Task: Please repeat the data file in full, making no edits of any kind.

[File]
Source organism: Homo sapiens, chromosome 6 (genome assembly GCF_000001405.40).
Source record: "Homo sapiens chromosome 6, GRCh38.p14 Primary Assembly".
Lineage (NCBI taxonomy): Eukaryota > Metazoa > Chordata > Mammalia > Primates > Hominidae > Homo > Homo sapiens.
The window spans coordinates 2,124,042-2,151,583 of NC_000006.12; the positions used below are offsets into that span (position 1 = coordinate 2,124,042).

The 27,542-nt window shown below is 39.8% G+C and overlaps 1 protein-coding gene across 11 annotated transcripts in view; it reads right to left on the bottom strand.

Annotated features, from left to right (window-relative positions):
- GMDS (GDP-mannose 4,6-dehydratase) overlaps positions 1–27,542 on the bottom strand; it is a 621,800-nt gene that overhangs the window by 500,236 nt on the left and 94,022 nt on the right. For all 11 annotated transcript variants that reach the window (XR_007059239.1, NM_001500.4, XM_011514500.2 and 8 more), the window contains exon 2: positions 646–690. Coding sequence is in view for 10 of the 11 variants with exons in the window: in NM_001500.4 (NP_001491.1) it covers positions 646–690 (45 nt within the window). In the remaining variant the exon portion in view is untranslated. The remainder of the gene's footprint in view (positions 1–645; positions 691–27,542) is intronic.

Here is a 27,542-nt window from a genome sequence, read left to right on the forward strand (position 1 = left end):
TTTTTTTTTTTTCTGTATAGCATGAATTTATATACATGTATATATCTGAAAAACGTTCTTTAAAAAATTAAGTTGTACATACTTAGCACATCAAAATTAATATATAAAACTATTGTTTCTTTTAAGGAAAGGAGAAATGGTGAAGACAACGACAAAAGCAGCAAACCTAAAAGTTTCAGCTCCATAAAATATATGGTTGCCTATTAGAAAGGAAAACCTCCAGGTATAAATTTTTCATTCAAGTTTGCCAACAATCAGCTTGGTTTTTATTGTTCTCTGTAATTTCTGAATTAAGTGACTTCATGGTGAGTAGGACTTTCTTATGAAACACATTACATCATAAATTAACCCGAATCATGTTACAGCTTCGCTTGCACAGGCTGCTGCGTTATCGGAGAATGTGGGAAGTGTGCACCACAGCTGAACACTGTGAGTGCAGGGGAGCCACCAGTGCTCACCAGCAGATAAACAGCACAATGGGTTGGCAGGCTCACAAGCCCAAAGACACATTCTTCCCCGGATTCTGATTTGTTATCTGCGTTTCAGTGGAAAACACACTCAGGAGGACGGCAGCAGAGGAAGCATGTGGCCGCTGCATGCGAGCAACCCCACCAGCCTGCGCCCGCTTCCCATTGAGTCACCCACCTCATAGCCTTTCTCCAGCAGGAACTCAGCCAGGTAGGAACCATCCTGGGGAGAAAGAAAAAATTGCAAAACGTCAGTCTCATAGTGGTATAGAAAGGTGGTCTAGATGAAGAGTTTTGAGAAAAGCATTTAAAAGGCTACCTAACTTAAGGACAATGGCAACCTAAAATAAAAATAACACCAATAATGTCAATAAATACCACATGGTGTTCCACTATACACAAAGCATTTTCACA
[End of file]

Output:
Source organism: Homo sapiens, chromosome 6 (genome assembly GCF_000001405.40).
Source record: "Homo sapiens chromosome 6, GRCh38.p14 Primary Assembly".
Lineage (NCBI taxonomy): Eukaryota > Metazoa > Chordata > Mammalia > Primates > Hominidae > Homo > Homo sapiens.
The window spans coordinates 2,124,042-2,151,583 of NC_000006.12; the positions used below are offsets into that span (position 1 = coordinate 2,124,042).

The 27,542-nt window shown below is 39.8% G+C and overlaps 1 protein-coding gene across 11 annotated transcripts in view; it reads right to left on the bottom strand.

Annotated features, from left to right (window-relative positions):
- GMDS (GDP-mannose 4,6-dehydratase) overlaps positions 1–27,542 on the bottom strand; it is a 621,800-nt gene that overhangs the window by 500,236 nt on the left and 94,022 nt on the right. For all 11 annotated transcript variants that reach the window (XR_007059239.1, NM_001500.4, XM_011514500.2 and 8 more), the window contains exon 2: positions 646–690. Coding sequence is in view for 10 of the 11 variants with exons in the window: in NM_001500.4 (NP_001491.1) it covers positions 646–690 (45 nt within the window). In the remaining variant the exon portion in view is untranslated. The remainder of the gene's footprint in view (positions 1–645; positions 691–27,542) is intronic.

Here is a 27,542-nt window from a genome sequence, read left to right on the forward strand (position 1 = left end):
TTTTTTTTTTTTCTGTATAGCATGAATTTATATACATGTATATATCTGAAAAACGTTCTTTAAAAAATTAAGTTGTACATACTTAGCACATCAAAATTAATATATAAAACTATTGTTTCTTTTAAGGAAAGGAGAAATGGTGAAGACAACGACAAAAGCAGCAAACCTAAAAGTTTCAGCTCCATAAAATATATGGTTGCCTATTAGAAAGGAAAACCTCCAGGTATAAATTTTTCATTCAAGTTTGCCAACAATCAGCTTGGTTTTTATTGTTCTCTGTAATTTCTGAATTAAGTGACTTCATGGTGAGTAGGACTTTCTTATGAAACACATTACATCATAAATTAACCCGAATCATGTTACAGCTTCGCTTGCACAGGCTGCTGCGTTATCGGAGAATGTGGGAAGTGTGCACCACAGCTGAACACTGTGAGTGCAGGGGAGCCACCAGTGCTCACCAGCAGATAAACAGCACAATGGGTTGGCAGGCTCACAAGCCCAAAGACACATTCTTCCCCGGATTCTGATTTGTTATCTGCGTTTCAGTGGAAAACACACTCAGGAGGACGGCAGCAGAGGAAGCATGTGGCCGCTGCATGCGAGCAACCCCACCAGCCTGCGCCCGCTTCCCATTGAGTCACCCACCTCATAGCCTTTCTCCAGCAGGAACTCAGCCAGGTAGGAACCATCCTGGGGAGAAAGAAAAAATTGCAAAACGTCAGTCTCATAGTGGTATAGAAAGGTGGTCTAGATGAAGAGTTTTGAGAAAAGCATTTAAAAGGCTACCTAACTTAAGGACAATGGCAACCTAAAATAAAAATAACACCAATAATGTCAATAAATACCACATGGTGTTCCACTATACACAAAGCATTTTCACA